Organic Light Emitting Diode is the newest technology to be used for television. OLED has a lot going for it, starting with the fact that it can get even thinner than LED, so thin it can be flexible. Imagine a television you pin to your wall rather than hang. Some prototype OLED TVs give you that ability. It also uses considerably less power and offers a much wider viewing angle so everybody can see the screen when you have the entire neighborhood over for your Super Bowl party. OLED, being new, is the most expensive option on the market today. You'll be paying at least $2,000 for 55" OLED TV, but it probably has 3D and/or is curved as well. As more OLED TVs are produced, prices should come down, but as usual, if you want the newest thing you’ll need to pay for it.
So which TV technology is the way to go:
Where to spend money: Get an LED TV with “local dimming” (also called full array) capability as opposed to “edge lighting” (like this 55" Vizio). This will give your TV the ability to get darker blacks for a better movie watching experience.
Where to save money: OLED is the newest technology which means it’s the most expensive, and the most untested. Skip it.
Now that you understand the basic designs, you're ready to consider the internal workings of the TV. We’ll hit some of the major features and specifications you’ll run into while shopping.
Contrast ratio is supposed to give you some idea of how many steps the TV is capable of making between the brightest white and the darkest black. However, there is no industry standard for how contrast ratio is measured, so comparing the specs between manufacturers is useless. The TV manufacturer simply made up a way to measure so that that they can give you a bigger number. References to "dynamic contrast ratio" should also be disregarded from consideration, as they too are based on measurement situations that don't seem to have any basis in realistic TV viewing, such as measuring the black level when the TV is off.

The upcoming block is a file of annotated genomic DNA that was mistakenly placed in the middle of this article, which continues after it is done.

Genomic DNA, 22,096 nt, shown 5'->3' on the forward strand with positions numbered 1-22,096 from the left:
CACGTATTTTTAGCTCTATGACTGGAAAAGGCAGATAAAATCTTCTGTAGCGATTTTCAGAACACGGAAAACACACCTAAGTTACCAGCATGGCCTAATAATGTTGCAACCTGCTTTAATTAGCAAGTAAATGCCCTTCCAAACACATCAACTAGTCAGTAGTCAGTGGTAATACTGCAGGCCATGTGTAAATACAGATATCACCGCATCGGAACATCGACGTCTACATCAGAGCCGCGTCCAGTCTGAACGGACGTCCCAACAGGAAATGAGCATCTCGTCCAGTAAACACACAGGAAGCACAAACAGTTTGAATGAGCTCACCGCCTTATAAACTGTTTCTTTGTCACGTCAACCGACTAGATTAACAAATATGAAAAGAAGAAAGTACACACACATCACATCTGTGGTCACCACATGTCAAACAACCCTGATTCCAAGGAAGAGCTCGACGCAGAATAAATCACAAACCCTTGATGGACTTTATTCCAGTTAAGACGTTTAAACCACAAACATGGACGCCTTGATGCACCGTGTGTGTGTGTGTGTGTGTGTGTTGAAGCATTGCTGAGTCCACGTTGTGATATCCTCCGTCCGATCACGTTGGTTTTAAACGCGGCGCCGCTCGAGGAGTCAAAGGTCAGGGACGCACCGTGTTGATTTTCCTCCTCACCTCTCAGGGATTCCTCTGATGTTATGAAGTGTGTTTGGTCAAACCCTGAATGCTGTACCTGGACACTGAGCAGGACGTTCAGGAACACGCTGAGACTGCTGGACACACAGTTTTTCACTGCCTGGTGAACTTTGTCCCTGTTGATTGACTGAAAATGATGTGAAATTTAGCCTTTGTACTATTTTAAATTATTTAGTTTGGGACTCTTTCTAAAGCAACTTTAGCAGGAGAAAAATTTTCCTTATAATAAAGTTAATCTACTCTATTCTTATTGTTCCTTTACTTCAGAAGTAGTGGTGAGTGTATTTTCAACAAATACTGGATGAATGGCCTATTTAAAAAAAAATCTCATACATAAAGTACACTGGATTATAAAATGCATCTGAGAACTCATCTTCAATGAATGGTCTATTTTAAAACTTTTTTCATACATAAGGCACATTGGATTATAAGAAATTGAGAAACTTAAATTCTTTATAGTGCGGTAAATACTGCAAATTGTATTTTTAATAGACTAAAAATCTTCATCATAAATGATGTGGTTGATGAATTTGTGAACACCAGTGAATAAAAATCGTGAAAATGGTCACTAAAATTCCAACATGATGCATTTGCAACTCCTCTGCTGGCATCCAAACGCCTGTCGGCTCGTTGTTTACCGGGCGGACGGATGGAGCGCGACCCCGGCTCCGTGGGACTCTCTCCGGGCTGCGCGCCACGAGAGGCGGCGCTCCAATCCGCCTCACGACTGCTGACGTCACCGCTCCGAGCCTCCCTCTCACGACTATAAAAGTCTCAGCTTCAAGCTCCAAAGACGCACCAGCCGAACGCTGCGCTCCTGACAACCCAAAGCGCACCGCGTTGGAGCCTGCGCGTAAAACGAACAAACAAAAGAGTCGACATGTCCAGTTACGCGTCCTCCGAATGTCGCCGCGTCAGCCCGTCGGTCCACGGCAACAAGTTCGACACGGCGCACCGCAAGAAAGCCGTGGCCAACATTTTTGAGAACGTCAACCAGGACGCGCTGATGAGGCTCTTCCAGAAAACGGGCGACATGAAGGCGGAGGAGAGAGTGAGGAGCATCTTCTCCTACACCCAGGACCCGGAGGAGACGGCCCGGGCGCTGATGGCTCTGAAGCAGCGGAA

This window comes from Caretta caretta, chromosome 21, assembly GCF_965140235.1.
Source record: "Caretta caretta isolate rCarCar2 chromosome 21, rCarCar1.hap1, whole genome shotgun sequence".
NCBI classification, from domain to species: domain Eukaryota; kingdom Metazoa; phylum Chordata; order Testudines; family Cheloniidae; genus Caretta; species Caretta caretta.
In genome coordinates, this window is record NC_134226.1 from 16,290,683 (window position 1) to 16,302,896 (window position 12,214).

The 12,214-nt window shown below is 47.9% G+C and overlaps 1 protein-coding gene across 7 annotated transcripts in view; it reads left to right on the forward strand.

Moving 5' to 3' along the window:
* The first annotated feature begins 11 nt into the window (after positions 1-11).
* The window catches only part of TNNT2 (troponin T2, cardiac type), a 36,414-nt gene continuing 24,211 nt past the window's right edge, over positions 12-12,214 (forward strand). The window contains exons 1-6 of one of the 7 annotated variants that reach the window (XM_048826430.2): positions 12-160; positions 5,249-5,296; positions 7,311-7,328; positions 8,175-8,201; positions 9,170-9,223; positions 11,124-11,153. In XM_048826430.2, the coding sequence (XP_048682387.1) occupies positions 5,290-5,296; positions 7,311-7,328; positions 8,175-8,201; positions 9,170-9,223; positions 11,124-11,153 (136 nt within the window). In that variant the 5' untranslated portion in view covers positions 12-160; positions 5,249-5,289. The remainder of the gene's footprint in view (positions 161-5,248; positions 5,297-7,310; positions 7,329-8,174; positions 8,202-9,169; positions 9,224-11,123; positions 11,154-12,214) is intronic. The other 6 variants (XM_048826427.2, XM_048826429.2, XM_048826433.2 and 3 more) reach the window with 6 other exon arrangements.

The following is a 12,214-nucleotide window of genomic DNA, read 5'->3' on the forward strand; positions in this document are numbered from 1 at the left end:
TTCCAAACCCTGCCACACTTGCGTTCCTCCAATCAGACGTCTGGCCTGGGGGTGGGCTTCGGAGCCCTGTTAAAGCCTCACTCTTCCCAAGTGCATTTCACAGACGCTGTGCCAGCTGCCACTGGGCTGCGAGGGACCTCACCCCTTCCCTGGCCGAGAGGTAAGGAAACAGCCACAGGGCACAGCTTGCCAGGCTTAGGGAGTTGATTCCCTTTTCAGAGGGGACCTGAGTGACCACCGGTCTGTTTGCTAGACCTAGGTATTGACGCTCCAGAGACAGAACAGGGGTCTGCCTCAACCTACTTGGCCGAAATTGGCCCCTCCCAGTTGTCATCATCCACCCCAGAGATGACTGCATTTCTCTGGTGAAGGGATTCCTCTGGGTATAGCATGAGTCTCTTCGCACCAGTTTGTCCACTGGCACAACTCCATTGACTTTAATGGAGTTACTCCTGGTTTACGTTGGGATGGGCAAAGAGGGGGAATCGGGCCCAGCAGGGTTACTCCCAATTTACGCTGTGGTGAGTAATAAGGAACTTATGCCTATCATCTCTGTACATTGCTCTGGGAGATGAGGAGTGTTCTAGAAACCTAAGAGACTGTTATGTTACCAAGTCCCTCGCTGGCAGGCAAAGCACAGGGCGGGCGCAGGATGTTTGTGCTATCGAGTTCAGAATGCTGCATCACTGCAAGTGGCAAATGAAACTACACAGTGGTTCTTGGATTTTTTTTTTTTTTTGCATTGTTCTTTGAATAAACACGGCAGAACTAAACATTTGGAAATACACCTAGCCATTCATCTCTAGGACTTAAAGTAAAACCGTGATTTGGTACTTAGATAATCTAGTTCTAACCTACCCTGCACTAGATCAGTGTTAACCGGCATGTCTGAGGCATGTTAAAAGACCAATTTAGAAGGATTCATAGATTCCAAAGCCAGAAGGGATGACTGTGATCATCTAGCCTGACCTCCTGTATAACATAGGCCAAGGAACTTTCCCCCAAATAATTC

One of the major downsides of LCD TVs in their infancy was "ghosting." When viewing fast motion, like a football game, the LCD often left a faded image of the previous frame so you might see a blurry ghost of where that player had just been standing. Like plasma "burn-in," this was made out to be a bigger issue than it was, mostly by the plasma TV manufacturers. Most people don't notice the issue at all and, as LCDs improved, even fewer did. However, the idea that LCDs were not good for watching sports became accepted wisdom and the electronic companies had to do something to combat the perception. Enter the newest marketing spec: refresh rate. A “standard” TV has a refresh rate of 60Hz, or the ability to create 60 frames per second (fps) but now you can also get 120Hz or 240Hz (or even 480 Hz) capable televisions.
Here’s the thing: movies are all shot at 24fps. Everything you watch on your TV, such as sports, broadcast sitcoms and video games, are only capable of producing 60fps. Your Blu-Ray player has processing in it to convert the 24 frames of film into 60 frames on your TV. It does this by actually showing you some frames more than once, faster than your eye can see. Your high refresh rate TV turns 60 frames into 120 by actually creating additional frames that don't exist in what you're watching. While the higher refresh rates can help make fast moving content, like sports or a video game, look smoother, it often makes movies and normal TV look unnatural. It's been called the "soap opera effect" (or motion interpolation) and it strikes many as unnerving. Here's a short slow motion clip where you can see the difference. The good news is that this feature can be turned off if you don't like it. Look for the setting on your TV that turns off the Auto Motion Plus (Samsung TVs), Motion Flow (Sony) or TruMotion (LG).
4K vs. UHD vs. HD